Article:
What a story! What a play! Epic. Not only for its almost 3 and half hour length, but for its multi layered stories set thousands of years apart. These include oppression in Stalinist Moscow and religious myth that are relayed with fantastical farce and gritty realism using gigantic video screens and an aggressive, confrontational theatrical style.
The running length actually flew by, because for the most part this was a seriously engaging and engrossing play, staged with staggering creativity and energy. Theatre at its best.
In fact I didn’t want it to end. And when it did end, and I was left with a multitude of questions, I wanted to watch it again straight away to try and make sense of some of it.
An impossible task though no doubt. For even Simon McBurney, the Director of theatre company Complicite’s take on the classic Russian novel The Master and Margarita staged at London’s Barbican, admits in the programme notes “the whole book is a mystery to me.”
But complete understanding is clearly not integral to the enjoyment of this story by Mikhail Bulgakov. Or perhaps more accurately, not integral to feeling its impact, as such was this play’s intensity, it is at times hard to enjoy. The stunning opening and most of the second half in fact left me feeling quite uncomfortable.
This is another literary adaptation whose source novel I have never read. In fact until having tickets for the play bought for me I had never heard of it. Which now, having done some research, seems incredible, such it seems is the novel’s stature as a masterpiece of the 20th century.
Director McBurney also says in the programme notes that he has lost count of how many people have told him it is their favourite novel. And the few people I mentioned I was going to see it to said the same.
So what is it about? Well how long you got?
On a literal level the play intertwines the story of a poet in Moscow in 1939 who sees a literary censor beheaded by a tram, is visited by the devil who shows him a conversation between Jesus Christ and Pontius Pilate, gets sent to a mental hospital where he meets a man who tells his own life story which involves writing a masterpiece of a novel about the same conversation between Christ and Pilate, is censored, and thrown in the hospital while his lover is taken to a midnight ball in hell (after the devil has performed a black magic show at a Moscow theatre) by Satan’s flunkies who also beat people up in Stalinist Russia. Oh and there is a demonic talking lewd cat too.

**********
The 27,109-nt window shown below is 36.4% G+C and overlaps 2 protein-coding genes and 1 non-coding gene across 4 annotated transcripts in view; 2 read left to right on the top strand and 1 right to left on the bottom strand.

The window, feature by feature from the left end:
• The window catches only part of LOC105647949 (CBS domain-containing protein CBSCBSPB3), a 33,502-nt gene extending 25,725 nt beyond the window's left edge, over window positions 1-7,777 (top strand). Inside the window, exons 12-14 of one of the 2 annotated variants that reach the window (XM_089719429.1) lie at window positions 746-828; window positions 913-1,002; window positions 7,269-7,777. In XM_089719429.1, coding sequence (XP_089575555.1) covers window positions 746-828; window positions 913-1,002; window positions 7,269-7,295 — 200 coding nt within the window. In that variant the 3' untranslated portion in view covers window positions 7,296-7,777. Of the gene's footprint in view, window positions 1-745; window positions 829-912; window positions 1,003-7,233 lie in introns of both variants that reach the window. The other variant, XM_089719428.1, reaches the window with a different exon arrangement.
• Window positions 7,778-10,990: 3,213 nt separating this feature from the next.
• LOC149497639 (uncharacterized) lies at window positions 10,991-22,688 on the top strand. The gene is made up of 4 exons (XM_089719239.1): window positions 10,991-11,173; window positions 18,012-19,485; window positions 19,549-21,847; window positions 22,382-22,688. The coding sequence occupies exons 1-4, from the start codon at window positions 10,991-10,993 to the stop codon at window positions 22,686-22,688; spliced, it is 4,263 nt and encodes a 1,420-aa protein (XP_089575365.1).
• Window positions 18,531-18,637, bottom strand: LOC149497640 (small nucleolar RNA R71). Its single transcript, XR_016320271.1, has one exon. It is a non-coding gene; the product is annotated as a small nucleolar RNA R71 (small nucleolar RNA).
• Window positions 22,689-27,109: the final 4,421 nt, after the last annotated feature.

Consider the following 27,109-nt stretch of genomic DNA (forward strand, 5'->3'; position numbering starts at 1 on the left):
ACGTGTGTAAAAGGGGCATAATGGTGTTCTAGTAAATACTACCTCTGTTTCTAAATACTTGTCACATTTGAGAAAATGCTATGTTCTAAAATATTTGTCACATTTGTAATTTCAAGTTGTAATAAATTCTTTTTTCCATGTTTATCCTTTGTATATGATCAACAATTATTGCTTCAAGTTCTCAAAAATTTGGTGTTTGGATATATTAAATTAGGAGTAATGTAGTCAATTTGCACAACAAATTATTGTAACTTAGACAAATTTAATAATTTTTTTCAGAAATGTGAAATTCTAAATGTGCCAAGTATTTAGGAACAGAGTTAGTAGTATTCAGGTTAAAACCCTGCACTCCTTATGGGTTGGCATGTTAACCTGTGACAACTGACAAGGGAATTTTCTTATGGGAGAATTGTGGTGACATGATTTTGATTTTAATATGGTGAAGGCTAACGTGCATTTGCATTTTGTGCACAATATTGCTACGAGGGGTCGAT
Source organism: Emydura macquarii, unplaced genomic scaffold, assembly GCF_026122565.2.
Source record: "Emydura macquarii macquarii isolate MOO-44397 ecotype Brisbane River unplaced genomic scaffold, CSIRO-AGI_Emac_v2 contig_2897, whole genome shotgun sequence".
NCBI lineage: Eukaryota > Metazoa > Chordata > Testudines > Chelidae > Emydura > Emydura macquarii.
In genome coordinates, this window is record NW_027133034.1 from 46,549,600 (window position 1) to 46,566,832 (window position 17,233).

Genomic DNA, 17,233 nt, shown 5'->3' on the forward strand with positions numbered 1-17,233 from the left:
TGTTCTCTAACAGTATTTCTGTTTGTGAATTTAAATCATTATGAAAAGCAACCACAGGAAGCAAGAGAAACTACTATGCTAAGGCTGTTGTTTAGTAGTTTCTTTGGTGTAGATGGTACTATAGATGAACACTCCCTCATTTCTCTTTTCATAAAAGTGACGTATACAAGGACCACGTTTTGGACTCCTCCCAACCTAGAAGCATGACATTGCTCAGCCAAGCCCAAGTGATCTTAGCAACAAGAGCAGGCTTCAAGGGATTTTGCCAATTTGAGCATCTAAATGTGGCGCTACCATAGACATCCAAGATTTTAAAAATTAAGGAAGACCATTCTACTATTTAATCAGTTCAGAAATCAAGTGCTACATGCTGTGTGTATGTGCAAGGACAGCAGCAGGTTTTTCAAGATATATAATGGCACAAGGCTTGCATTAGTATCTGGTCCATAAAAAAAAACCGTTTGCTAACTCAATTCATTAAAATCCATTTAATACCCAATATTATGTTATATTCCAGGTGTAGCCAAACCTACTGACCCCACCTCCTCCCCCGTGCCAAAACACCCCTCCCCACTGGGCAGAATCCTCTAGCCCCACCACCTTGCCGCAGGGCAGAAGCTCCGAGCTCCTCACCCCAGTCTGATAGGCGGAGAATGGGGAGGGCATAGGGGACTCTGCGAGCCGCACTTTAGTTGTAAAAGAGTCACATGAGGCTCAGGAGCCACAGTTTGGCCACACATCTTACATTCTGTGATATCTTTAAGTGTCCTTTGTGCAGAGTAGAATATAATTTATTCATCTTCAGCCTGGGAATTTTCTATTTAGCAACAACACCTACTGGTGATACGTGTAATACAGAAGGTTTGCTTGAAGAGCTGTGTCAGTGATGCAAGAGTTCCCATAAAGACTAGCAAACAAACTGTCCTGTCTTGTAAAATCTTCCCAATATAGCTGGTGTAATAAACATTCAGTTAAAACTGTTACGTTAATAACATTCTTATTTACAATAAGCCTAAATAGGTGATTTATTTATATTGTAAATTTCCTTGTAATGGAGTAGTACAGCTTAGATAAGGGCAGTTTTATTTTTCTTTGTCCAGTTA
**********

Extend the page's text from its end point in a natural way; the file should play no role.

Got all that? Well I am not sure I have either even after seeing the play. And there were areas of it that I was really struggling to follow or stay engaged with. Yet there were other areas which were completely entrancing and profound.
The theatrical experience of this production matched the wild and wonderful story too. The energy from the performers was incredible, with a lot of running, a lot of complete nudity and a lot of intense dialogue. And there is a staggering revelation towards the end which left me in awe of one of the main actors.
Scenes in Stalinist Moscow would morph into Roman occupied Jerusalem, or hell, seamlessly with few stage props or sets. Scenes of quiet sensitivity and honesty were mixed up with bawdy stand up comedy and performers directly confronting audience members as if in a smutty pantomime.
The use of lighting effects and video was also extremely exciting. Close ups of the actors faces would be broadcast live on a huge video wall at the back of the stage. Overhead video of the actors provided optical illusion type effects against the video wall. The audience was also filmed and shown on this wall which creaked and cracked and crumbled throughout.
Some of these techniques did not work for me however, and there was often just too much going on. This detracted from the story which also had elements which I just did not like – the cat in particular and the scenes with the devil felt intellectually conceited. I also at times found it hard to feel emotionally engaged with the main characters.
Of course it is the themes of the story that underpin the whole experience of the play. And despite the criticisms of some areas already made, the subjects of freedom, literary expression, honesty, storytelling, living for art, love and ultimately forgiveness, emotionally resonated through incredibly powerful imagery and dialogue.
This is made all the more moving by the obvious autobiographical nature of parts of the story and Bulgakov’s knowledge that the book would never be published in the world he lived in.
So overwhelming yes, but deeply penetrating too. And now I can’t wait to read the novel.